If you ever wondered what would happen in Last House on the Left if the parents exacted revenge on the wrong people and replaced the soundtrack with The Spanish Flea, allow me to answer: it becomes a horrible movie called Otis.
Otis is a mess of a movie. It claims to be dark comedy/horror, yet succeeds at neither. The only thing that shines through in this installment of Raw Feed’s indie horror canon is the filmmaker’s utter insincerity toward it’s target audience. Contrary to what they’d like you to believe, they’re not doing anything new. They’re not breaking new ground.
In brief, Otis is about a lonely, overweight pizza delivery man trying to fulfill the fantasy of living his older, popular brother’s highschool life. He does this by kidnapping girls in the neighbourhood and torturing them into participating in a mock prom he’s set up in his basement. The movie follows Otis capturing a girl named Riley, and how her parents and the FBI attempt to find her.
The problem with Otis is it’s just bad. The story is flimsy and incidental rather than being carefully plotted, and the characters are shallow mockeries (unintentional mockeries) of a bad 80’s movie. Daniel Stern plays the angry dad, who’s always frustrated and adds nothing new to any conversation, only yelling, “WHAT DO YOU MEAN (fill in the blank with whatever the last person said)!?” He essentially plays a bad copy of his character in Little Monsters. Illeana Douglas plays the worrisome mother; there’s the inept cops, the bratty younger brother, and Kevin Pollak’s portrayal of Otis’ bullying older brother who does nothing but yell. I’m not exaggerating. He never speaks a line, it’s always yelling. Which could be funny — if it wasn’t in this movie. But don’t blame the actors. We’ve all seen them before. This isn’t poor acting – -it’s bad directing and bad writing. But mainly bad directing.
Another thing I couldn’t get over was the soundtrack (both the actual score, and the soundtrack itself). I’m amazed Warner Brothers shelled out the money to fill this movie with classic 80’s music. Not just the garbage stuff – the stuff that actually costs a bit of money. Unfortunately I guess the filmmakers realized that the soundtrack was a highlight of the film, so Otis is full of montages where Blue Oyster Cult, DEVO, and Flock of Seagulls songs play from beginning to end overtop of nothing special.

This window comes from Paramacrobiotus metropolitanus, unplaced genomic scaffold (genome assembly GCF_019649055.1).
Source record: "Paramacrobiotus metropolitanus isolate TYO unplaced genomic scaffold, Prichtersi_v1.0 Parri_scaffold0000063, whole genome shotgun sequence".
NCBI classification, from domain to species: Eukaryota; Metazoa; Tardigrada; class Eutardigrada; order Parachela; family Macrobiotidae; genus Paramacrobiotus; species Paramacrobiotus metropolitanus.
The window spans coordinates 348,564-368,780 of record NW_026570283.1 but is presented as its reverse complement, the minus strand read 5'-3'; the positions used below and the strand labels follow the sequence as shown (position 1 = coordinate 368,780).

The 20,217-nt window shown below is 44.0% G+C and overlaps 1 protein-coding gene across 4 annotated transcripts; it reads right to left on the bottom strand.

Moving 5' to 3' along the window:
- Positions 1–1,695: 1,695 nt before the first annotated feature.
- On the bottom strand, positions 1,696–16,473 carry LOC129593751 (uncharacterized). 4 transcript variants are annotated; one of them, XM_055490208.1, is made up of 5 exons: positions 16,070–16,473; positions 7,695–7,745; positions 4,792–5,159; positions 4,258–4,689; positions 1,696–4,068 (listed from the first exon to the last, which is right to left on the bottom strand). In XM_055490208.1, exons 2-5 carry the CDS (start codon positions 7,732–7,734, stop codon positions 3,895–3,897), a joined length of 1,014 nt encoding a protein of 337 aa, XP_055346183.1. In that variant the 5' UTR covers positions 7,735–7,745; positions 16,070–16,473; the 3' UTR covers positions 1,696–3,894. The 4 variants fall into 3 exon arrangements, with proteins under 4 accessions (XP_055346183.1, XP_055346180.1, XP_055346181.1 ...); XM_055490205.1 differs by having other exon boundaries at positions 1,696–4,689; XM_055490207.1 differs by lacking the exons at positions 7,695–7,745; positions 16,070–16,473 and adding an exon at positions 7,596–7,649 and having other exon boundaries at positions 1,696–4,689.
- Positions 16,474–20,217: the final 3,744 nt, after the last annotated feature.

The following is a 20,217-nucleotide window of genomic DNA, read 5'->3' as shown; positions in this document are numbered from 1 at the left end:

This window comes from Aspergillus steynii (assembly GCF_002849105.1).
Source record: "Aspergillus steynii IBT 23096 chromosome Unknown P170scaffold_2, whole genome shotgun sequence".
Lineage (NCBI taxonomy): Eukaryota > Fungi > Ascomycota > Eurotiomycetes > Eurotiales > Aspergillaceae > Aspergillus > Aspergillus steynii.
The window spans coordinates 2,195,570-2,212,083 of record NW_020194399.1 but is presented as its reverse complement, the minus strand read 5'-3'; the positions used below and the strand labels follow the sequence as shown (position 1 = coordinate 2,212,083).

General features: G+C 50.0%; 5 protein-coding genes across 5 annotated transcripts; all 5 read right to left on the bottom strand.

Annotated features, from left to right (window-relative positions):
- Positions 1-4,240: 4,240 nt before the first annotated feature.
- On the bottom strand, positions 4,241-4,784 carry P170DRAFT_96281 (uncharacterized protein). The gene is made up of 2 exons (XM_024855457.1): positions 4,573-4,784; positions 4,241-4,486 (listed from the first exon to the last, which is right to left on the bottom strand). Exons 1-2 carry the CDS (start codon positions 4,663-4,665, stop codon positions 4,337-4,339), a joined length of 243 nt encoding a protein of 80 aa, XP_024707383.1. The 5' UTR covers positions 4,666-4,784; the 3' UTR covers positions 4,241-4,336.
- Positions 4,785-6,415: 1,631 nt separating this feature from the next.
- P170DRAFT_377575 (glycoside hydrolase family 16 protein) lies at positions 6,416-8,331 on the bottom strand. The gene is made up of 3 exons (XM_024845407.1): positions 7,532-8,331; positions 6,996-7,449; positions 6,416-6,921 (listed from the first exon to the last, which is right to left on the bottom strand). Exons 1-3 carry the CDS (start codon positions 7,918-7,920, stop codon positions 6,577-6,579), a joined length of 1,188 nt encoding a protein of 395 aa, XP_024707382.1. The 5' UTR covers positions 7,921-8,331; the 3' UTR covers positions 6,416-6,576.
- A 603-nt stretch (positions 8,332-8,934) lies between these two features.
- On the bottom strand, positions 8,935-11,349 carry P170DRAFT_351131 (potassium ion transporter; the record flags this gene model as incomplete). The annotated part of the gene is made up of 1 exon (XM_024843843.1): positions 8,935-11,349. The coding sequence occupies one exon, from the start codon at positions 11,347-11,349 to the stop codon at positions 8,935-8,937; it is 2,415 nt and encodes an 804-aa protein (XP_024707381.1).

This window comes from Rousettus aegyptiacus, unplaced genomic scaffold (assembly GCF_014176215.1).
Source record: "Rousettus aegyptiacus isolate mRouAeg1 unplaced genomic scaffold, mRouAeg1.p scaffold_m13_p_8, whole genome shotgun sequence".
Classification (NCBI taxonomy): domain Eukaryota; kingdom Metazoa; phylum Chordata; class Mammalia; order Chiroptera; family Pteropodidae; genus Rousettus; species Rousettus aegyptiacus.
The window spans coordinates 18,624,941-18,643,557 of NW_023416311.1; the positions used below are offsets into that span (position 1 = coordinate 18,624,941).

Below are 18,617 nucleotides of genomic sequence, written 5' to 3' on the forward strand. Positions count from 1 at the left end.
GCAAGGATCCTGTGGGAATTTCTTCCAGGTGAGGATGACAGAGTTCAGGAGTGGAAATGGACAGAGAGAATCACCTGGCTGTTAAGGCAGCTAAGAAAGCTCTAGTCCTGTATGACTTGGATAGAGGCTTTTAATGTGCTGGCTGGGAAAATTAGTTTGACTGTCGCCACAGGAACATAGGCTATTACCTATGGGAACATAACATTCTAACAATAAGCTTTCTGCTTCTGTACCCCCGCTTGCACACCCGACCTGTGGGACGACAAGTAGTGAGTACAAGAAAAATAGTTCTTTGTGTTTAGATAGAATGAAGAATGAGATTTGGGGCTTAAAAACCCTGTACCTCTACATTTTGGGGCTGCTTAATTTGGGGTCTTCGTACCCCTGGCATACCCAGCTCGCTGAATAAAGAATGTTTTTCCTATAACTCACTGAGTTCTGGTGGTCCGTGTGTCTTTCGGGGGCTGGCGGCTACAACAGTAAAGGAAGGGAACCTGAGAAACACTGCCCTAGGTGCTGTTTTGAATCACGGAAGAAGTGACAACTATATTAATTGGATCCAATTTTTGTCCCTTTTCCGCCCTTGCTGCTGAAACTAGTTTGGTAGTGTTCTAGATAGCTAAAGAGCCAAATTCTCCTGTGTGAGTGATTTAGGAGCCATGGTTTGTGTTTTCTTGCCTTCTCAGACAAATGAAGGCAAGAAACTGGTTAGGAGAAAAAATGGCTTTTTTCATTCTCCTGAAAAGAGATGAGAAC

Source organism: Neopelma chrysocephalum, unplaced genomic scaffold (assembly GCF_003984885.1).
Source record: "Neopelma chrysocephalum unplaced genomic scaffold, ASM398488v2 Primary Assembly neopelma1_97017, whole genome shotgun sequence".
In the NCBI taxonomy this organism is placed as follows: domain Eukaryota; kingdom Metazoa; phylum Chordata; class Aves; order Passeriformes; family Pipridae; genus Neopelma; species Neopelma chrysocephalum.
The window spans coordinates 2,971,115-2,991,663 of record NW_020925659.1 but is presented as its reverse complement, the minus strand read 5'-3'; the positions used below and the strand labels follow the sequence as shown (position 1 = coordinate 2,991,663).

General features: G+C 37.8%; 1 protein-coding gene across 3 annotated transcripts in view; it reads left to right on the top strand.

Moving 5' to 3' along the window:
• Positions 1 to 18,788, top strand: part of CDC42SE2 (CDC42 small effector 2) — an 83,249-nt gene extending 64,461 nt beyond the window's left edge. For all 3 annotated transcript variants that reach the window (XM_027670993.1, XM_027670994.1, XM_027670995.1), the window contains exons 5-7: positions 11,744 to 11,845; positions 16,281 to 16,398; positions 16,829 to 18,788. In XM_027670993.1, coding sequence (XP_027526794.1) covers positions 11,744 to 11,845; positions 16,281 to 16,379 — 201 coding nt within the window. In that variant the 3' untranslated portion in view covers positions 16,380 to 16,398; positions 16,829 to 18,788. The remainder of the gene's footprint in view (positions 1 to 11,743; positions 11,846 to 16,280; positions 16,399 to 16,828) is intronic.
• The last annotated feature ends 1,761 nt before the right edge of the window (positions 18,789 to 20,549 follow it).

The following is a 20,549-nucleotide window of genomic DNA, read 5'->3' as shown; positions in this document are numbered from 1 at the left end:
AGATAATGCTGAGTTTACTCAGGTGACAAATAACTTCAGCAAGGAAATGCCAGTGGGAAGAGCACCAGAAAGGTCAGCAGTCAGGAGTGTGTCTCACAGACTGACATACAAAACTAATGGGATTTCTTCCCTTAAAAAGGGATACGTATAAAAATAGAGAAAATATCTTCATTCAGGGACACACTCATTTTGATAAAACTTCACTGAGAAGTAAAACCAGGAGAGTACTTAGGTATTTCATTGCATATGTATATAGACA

As for the musical score? I don’t know why I’m seeing so many movies with BAD guitar rock scores. Ironman anyone? Has guitar hero made so much of an impact it’s actually ruining movies? Hey Hollywood, we don’t like guitar rock as much as we like hitting buttons on a stick while our friends laugh and Highway Star plays in the background. And in the case of Otis, it’s not even good guitar rock. It sounds like it was written by your older cousin’s bar band. But not your cool older cousin, the older cousin you think would probably rape your girlfriend.
When I said there is only one thing that shines through in OTIS, I wasn’t giving credit where credit is due. The second act is actually good. When we see the interaction between Otis and Riley, I don’t feel like turning the movie off. So I guess that part’s a winner (unfortunately it’s bookended with a cinematic jar of piss and a bucket of dead mice).
As well, a few performances rise high above the rest of the cast. Bostin Christopher’s portrayal of the title character is great. One of the only times I actually laughed (or even smiled) during the movie was because of him; and it came from him. HIS performance – not a pratfall or a ‘clever’ situation. Tony Krantz should thank him for providing the only time this film even comes close to hitting the mark. I hope another role comes along for Bostin to showcase his abilities, because it would be a shame if we could only find them here. Two other highlights were from Tracy Scoggins as the television anchorwoman (who is still hot) and Jere Burns as Agent Hotchkiss. They gave more to their roles than the movie deserved.
Other than that, I still hate OTIS.
And the worst part about me hating OTIS is, if – by some far-off – chance the filmmakers ever read this review, they’re going to think they succeeded. They’re going to think the accomplished exactly what they set out to do, patting themselves on the back thinking they’ve struck a nerve and the current climate isn’t ready for something as groundbreaking as OTIS. I know this because they say it in the TWISTED WORLD OF OTIS special feature. They ACTUALLY eat their own bullshit. They think they’re amazing. Some great self-congratulatory quotes are:
Screenwriter Erik Jendresen:
“It’s a comedy about a paedophile, (with a self-congratulatory smirk of how clever he is) which is just universally wrong.”
Daniel Stern on why he likes OTIS:
“I like human beings… what happens to regular folks.”
Director Tony Krantz:
“OTIS is a political film. It’s also metaphoric of our times.”
“We wanted to be the first satire of the torture-porn genre.”
That’s the one that really gets me. Being the first isn’t the same as being the best. Just make a good movie. I’m reminded of something George Romero said that I always fall back on: “Night of the Living Dead has been made 100 times, yet it’s never been made.” Simply put, if you have a unique vision, you’re never telling the same story.
So, makers of OTIS, upon hearing that I hate your movie, please don’t think you’ve won. I don’t hate you because you’re ‘edgy’; I hate you because you’re that loser goth kid nobody liked and I took pity on, only to discover a week later you’re actually just socially retarded, you swore at my sister, and you’ve been stealing my CDs.
You want edgy, funny, revolting, and suspenseful? Watch Chan-wook Park’s segment ‘CUT’ on the release of ‘Three… Extremes.’ He accomplishes what these guys never will, except he does it in half an hour.